By: Dr Mitja Steinbacher, Dean of the Faculty of Law and Business Sciences
Pricing on the single European electricity market is highly developed and offers the possibility of effective protection against price risks in the supply of electricity to end users. A major drawback of the single electricity market is the high level of monopolisation in the supply of electricity to the power grid, which is characterised by the relatively high presence of state property in power plants. The electricity market could fulfil its mission only under conditions of availability of energy in the network in different time frames according to the needs of electricity traders.
In the current situation, I cannot imagine a more efficient way of distributing electricity to customers than with the help of a single electricity market. But as is the case with any market, the electricity market also depends on the suppliers’ ability to provide the requested quantities, namely in the agreed manner and to the agreed extent. Prices on the single European electricity market have been rising for a long time, with the beginnings of growth going back well before the beginning of Russian aggression against Ukraine. The reasons for the increase in electricity prices are multifaceted, but in this case, they are mostly associated with the policy of replacing cheaper and more reliable sources of electricity with more expensive and less reliable sources, while simultaneously increasing the need for stable sources due to the electrification of transport. The price acceleration that we are witnessing happened with the reduction of the use of gas for the needs of electricity production, which triggered a supply crunch that cannot be replaced quickly. The supply crunch is intensifying amid uncertainty over a possible escalation of Russian aggression in Ukraine.
This drop in supply is not excessively large in terms of quantity compared to the total electricity produced, especially considering the possibility of supplying Ukrainian electricity to the European electricity system. After the full integration of the Ukrainian electricity system with the European one, we can actually expect an increase in the supply of electricity for European customers and thus a decrease in the price of electricity and a reduction in the risks associated with the supply of electricity. The condition for integration is not so much technological as it is geostrategic. The point is that Ukraine must indisputably win the war with Russia, otherwise there will be no integration. In the event of Russia’s victory, the disintegration of the single European electricity market may take place, with the possible predominance of aspirations for self-sufficiency in electricity. Such tendencies can lead to political polarisation and the popularisation of nationalist tendencies. The ultimate outcome may be an “economic clash” for electricity resources between the nations of the European Union, which would result in a more expensive and less reliable supply of electricity for all of us. If the Russians win their war against the Ukrainians, easing the supply crunch will require considerable political wisdom to support flexibility in engaging cheaper sources of electricity, preferably in a way that makes these sources less dependent on the changing political coalitions and political sentiments.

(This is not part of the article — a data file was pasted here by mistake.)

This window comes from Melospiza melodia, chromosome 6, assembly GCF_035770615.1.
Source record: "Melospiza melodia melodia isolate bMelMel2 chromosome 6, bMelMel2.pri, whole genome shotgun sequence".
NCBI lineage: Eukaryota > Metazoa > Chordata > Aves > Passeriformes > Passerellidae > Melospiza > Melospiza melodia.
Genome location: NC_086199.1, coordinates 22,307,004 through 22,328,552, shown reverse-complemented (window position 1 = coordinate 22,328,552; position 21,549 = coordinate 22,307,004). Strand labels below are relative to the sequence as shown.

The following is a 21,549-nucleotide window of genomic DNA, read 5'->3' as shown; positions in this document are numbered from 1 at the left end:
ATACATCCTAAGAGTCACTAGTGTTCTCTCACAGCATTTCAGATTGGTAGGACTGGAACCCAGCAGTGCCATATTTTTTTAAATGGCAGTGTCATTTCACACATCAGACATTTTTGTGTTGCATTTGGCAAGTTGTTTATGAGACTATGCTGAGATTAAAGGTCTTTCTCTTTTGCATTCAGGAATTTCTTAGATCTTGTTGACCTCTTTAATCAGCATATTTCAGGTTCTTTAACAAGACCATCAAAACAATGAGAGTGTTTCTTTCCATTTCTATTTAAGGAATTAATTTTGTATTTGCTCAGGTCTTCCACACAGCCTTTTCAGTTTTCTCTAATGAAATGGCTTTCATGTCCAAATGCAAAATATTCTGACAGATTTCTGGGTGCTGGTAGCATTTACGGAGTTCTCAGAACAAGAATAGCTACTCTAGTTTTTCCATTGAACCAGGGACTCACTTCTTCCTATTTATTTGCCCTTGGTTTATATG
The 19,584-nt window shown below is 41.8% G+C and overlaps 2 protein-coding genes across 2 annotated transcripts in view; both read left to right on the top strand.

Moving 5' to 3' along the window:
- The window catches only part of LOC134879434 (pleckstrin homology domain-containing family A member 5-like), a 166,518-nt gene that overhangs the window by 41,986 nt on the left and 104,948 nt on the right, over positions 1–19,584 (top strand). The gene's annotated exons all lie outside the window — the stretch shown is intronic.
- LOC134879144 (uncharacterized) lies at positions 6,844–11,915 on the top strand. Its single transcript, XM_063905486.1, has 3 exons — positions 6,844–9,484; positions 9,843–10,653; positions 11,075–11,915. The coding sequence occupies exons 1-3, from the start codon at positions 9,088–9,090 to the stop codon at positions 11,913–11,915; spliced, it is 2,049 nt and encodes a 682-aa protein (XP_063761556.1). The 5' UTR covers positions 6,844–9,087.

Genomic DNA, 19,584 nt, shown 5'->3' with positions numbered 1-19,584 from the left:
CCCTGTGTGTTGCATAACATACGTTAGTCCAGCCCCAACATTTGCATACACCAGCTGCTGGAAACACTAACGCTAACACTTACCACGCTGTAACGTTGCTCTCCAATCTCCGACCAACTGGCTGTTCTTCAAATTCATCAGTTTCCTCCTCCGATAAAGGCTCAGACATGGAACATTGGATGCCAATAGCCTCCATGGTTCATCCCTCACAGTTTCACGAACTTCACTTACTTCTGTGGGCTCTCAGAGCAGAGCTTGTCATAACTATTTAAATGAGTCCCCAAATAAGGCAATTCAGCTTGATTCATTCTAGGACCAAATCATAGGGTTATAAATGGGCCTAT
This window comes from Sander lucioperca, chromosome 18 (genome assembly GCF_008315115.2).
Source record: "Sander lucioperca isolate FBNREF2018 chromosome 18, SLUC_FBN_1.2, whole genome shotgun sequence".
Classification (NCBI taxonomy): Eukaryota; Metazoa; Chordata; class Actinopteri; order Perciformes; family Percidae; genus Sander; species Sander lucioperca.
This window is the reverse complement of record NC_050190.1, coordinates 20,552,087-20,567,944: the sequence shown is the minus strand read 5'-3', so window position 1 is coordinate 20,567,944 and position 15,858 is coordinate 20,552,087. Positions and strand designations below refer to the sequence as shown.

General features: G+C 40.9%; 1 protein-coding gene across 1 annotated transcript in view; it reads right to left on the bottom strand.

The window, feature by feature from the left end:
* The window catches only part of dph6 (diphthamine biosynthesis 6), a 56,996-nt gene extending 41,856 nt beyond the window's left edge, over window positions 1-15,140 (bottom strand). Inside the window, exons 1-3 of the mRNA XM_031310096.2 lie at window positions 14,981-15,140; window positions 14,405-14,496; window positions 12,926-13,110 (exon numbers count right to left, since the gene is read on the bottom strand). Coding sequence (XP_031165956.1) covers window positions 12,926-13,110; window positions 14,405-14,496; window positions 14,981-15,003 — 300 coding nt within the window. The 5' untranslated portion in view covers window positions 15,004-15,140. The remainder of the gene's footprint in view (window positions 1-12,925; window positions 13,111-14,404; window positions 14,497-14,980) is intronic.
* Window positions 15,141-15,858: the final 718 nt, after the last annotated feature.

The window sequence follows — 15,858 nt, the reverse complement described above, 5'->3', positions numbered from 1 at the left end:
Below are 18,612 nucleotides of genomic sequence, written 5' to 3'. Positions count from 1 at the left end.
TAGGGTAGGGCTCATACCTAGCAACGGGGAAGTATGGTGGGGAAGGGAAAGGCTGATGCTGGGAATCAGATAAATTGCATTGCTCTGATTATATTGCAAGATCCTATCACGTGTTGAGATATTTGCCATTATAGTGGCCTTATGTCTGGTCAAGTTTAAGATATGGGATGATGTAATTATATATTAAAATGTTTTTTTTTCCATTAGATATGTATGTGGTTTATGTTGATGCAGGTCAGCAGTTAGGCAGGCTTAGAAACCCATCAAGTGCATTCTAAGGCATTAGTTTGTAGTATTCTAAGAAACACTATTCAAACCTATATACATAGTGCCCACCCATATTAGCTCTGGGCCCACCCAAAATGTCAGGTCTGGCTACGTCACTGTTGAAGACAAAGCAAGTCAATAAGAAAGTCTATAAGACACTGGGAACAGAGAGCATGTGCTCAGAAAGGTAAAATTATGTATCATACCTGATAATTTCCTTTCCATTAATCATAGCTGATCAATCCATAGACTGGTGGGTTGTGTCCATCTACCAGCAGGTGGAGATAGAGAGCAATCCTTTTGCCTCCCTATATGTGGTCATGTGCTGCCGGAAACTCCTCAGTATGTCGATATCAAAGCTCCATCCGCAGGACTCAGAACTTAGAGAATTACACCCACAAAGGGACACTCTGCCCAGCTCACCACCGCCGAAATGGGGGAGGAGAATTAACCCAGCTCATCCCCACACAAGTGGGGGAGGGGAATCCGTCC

At the moment, the energy crisis remains at the level of price fluctuation, which is still manageable. As long as the purchasing power of European economies is high enough, the price increase can still be passed. The problem will arise if politicians give in to the temptation to centrally plan the electricity market and start setting electricity prices for everyone instead of the market. In the circumstances of a rigid supply, as currently applies to the production of electricity, the solution cannot be found in price restrictions and nationalisations of an already oligopolistic supply, which is already under the strong control of the state. Price restrictions in the context of free pricing and rigid supply lead to monopolisation of price and supply, which is at least contrary to anti-monopoly legislation. The solution lies elsewhere: in the search for ways to relax the supply, which leads to the comprehensive decentralisation of electricity production, and in the withdrawal of politics from the energy sector.
It was precisely the rigidity of the supply of electricity dictated by the states and not the flexibility of prices on the market for determining the price of electricity that got us into the current price trap. The market just said there was something wrong with the supply. Price is a market signal about the rarity of a good relative to its desirability. The electricity market is not completely free, as one would mistakenly think, but is predominantly state oligopolistic, i.e., rigid on the supply side. Rigidity in the supply of electricity due to the oligopolistic nature of the supply of electricity led us into a price-political trap when tied to Russian gas. A way out of this trap is only possible with maximum relaxation of the supply of electricity, which is the opposite of establishing price restrictions. They would give us a false sense of security against price fluctuations, which are food for making rational economic decisions. In the context of oligopolistic supply, the introduction of a price cap will destroy free pricing, which is currently the only flexible part of the electricity market. If we know that prices, by their fundamental function, ensure that resources are efficiently distributed among demanders, we can quickly conclude that, under these conditions, the market of supply and demand for electricity would quickly develop into something very similar to a state monopoly.